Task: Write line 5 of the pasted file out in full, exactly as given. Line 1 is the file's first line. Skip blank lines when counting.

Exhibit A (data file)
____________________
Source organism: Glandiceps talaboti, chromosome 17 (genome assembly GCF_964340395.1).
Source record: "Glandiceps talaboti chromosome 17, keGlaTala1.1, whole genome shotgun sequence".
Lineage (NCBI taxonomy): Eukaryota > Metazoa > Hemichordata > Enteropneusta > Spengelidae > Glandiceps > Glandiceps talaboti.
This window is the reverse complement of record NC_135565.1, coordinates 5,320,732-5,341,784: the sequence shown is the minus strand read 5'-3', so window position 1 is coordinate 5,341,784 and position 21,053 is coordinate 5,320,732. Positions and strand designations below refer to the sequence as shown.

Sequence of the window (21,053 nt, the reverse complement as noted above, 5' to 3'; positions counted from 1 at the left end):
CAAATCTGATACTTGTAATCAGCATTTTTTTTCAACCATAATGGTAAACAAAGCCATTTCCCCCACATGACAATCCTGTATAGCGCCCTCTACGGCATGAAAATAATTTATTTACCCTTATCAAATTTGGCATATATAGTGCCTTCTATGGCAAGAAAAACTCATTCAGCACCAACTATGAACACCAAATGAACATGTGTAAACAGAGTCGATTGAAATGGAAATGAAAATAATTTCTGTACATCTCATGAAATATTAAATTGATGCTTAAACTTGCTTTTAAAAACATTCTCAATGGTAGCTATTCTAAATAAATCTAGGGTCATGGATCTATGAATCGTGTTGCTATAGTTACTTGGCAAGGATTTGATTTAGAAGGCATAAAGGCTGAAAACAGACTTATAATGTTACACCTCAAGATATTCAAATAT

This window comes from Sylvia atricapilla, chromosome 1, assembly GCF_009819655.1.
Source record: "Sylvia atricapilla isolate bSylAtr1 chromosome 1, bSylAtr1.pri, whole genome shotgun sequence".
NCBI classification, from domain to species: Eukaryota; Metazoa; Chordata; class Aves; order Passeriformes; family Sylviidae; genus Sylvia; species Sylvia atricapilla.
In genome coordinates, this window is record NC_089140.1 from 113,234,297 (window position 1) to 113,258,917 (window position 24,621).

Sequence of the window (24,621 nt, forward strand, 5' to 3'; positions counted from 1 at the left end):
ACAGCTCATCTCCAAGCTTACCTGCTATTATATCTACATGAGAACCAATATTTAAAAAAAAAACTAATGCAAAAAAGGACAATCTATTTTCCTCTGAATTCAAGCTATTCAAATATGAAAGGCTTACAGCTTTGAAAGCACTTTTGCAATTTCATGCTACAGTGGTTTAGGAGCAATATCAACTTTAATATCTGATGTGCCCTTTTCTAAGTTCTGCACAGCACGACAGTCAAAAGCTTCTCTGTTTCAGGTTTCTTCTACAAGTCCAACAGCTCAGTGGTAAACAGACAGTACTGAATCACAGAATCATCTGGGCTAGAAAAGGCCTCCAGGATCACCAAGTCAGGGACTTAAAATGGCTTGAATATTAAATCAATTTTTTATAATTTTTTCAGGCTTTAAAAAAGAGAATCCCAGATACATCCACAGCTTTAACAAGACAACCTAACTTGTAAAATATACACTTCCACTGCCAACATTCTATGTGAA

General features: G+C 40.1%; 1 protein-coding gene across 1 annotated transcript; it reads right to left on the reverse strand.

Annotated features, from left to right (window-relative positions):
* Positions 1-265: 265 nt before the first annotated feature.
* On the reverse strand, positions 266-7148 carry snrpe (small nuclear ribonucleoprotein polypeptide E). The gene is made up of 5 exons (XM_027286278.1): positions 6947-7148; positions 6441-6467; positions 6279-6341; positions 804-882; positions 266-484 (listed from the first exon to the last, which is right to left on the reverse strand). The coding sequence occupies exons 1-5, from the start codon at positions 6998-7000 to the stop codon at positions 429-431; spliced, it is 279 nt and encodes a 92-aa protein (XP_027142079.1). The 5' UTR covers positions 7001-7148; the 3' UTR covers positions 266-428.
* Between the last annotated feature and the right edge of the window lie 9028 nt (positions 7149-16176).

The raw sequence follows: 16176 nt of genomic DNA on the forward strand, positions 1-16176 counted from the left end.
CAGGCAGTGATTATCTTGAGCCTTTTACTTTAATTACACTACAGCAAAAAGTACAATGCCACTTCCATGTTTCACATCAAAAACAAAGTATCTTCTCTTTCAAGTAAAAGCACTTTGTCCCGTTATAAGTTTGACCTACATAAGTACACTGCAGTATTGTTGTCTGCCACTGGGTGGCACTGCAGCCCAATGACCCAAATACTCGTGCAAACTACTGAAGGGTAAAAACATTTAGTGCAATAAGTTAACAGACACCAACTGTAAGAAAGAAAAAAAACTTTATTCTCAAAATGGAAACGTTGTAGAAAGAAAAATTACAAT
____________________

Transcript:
Sequence of the window (21,053 nt, the reverse complement as noted above, 5' to 3'; positions counted from 1 at the left end):